Considering what can be done about these issues in the future, Swartz shared his thoughts.

About improving care for immigrant communities: “First of all, I think that we’ve fortunately been in the position that our clinics are not reporting people to immigration. We’re not putting people at risk when they are seen inour clinics and even though there may be myths about that or fears, I think publicizing that we are a safe space and that we want to provide care for people is super important. We should not only provide resources for those communities but should reach out to those communities and make sure that they feel comfortable getting care. We’re fortunate at the Durham County Health Department, for example, to have skilled social work teams that can help provide needed support in addition to medical care.. Additionally, there’s the integration of the WIC (Women, Infants, and Children which provides funding for nutrition) office within the Medicaid office, so that people can get to know the full spectrum services which they’re eligible for during pregnancy.

I wish that telling patient stories about people who weren’t able to access care would be enough to convince policymakers that North Carolina could take advantage of the federal subsidies like CHIP Unborn Child and extended care. Or that the research showing that this is cost effective and has positive health effects for the mother and the offspring would be enough. But I fear that there’s not a good reception of science, just because people here are undocumented or unauthorized immigrants, and there is a preconception about what [policies lawmakers] want to be seen as supporting. The community that I want to live in is a place where we provide care for people who need it, and people are able to access care.”

Regarding access to abortion: “From an advocacy perspective, people haven’t had to vote on abortion rights. While there is obviously a vocal group of anti-abortion activists, they are the minority. I think that it’s important for people supportive of reproductive rights, including abortion, to signal where our views are on this, because polling consistently shows we’re in the majority. By being quiet, it gives the impression to the other side that they have the majority or moral high ground–and it’s just not the case. I don’t think you have to shout your abortion support all the time, but I think that it’s important that in the professional circles or in the personal circles that we run in that people don’t shy from expressing what their true feelings are.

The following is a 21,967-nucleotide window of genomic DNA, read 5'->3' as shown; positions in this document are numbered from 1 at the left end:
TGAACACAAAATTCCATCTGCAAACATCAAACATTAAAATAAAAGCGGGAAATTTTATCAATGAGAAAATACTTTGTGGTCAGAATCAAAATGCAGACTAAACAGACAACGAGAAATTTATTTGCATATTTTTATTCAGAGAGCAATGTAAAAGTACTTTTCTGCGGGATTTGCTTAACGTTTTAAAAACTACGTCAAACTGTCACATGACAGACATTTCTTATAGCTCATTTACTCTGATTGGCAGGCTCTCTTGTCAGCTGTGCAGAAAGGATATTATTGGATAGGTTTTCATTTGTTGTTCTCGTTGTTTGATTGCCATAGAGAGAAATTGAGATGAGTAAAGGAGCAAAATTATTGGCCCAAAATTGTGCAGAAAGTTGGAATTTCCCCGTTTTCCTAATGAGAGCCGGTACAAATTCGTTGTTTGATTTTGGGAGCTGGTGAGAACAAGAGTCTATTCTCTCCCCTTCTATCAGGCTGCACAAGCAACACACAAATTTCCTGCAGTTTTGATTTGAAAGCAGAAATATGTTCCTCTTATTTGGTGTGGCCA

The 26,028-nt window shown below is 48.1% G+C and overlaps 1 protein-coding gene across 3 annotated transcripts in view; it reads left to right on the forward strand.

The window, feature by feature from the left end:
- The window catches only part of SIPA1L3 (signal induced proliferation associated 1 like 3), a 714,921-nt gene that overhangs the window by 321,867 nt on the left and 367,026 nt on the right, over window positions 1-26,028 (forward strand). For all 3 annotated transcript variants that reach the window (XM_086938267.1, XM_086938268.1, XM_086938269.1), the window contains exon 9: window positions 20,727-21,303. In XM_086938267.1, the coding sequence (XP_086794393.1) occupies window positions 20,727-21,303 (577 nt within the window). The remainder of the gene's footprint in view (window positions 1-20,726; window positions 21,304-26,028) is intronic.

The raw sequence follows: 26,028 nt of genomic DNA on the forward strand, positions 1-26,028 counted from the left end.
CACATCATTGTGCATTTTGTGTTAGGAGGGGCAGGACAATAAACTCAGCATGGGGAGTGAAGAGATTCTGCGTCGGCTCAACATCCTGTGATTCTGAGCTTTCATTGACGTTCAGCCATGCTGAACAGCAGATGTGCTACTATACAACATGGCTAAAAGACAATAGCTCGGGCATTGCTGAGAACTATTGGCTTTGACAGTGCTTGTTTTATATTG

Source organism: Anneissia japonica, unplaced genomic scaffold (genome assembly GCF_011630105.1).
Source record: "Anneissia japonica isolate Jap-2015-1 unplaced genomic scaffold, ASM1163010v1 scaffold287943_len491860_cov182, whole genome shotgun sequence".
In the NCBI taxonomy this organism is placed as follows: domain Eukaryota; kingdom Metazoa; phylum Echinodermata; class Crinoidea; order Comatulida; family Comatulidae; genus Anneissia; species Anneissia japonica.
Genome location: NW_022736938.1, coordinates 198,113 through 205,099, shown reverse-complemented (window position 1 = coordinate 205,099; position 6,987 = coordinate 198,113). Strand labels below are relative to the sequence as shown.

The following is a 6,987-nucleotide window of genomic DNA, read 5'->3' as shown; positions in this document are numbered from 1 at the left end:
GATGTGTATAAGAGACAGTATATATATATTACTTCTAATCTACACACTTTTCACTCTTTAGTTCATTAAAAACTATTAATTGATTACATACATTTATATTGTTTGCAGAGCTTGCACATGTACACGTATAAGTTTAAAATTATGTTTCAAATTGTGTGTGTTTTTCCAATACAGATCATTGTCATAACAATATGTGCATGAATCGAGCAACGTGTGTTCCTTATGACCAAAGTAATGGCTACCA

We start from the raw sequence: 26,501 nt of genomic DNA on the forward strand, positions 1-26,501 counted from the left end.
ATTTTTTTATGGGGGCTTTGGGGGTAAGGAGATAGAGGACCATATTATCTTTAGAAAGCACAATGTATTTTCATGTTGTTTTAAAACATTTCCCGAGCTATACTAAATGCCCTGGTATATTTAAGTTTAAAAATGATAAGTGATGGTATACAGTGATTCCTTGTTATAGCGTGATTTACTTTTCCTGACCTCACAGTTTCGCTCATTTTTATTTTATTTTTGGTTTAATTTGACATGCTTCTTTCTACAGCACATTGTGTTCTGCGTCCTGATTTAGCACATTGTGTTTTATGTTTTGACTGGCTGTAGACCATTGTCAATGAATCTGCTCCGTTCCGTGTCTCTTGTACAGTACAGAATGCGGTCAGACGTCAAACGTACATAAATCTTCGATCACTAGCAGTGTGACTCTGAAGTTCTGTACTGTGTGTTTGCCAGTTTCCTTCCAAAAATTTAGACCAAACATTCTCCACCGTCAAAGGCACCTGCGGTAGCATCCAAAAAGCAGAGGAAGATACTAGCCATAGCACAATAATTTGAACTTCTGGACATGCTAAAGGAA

And for students and aspiring researchers interested in pursuing a path like Swartz’s, he shares some advice. “In terms of working in this field, we need more research on disparities and Medicaid access. I think that there is fortunately a lot of work going into this right now, though, there is much work needed to help the maternal mortality crisis in the United States and the many components that contribute to that. The concept of social determinants is certainly not new but thinking about the other things that we do to promote health and make people be able to be healthy and lead productive lives in their community are super important. So, there’s a bunch of avenues if you care about these issues that you could pursue in addition to health – transportation, food access, environmental advocacy, environmental programs. 

“The people who I do research with are always looking for enthusiastic students and young people to help us with projects and point out issues that they’ve seen. I would encourage students to reach out to people who you see doing work that you like.”

“I was really fortunate to find a mentor who was interested in some of the same topics that I was, but also was able to shape my interest by guiding me and finding something that we could work on together. My mentor was generous in terms of her teaching and the time that she would spend working with me.” 

I think that the things that I did in being a good mentee was that I met deadlines, I was communicative, I showed enthusiasm, and I followed through – and those are the qualities that I’m looking for in mentees. If you say something – say you’re going to do something that I need you to do, do it right. If I give you a responsibility, then that’s basically something that needs to be done to move the work forward. So, I think having a relationship and clear communication is super important.”

If you’d like to learn more about his work, please contact Dr. Swartz at jonas.swartz@duke.edu

Originally published by the Center for Global Reproductive Health, May 2, 2022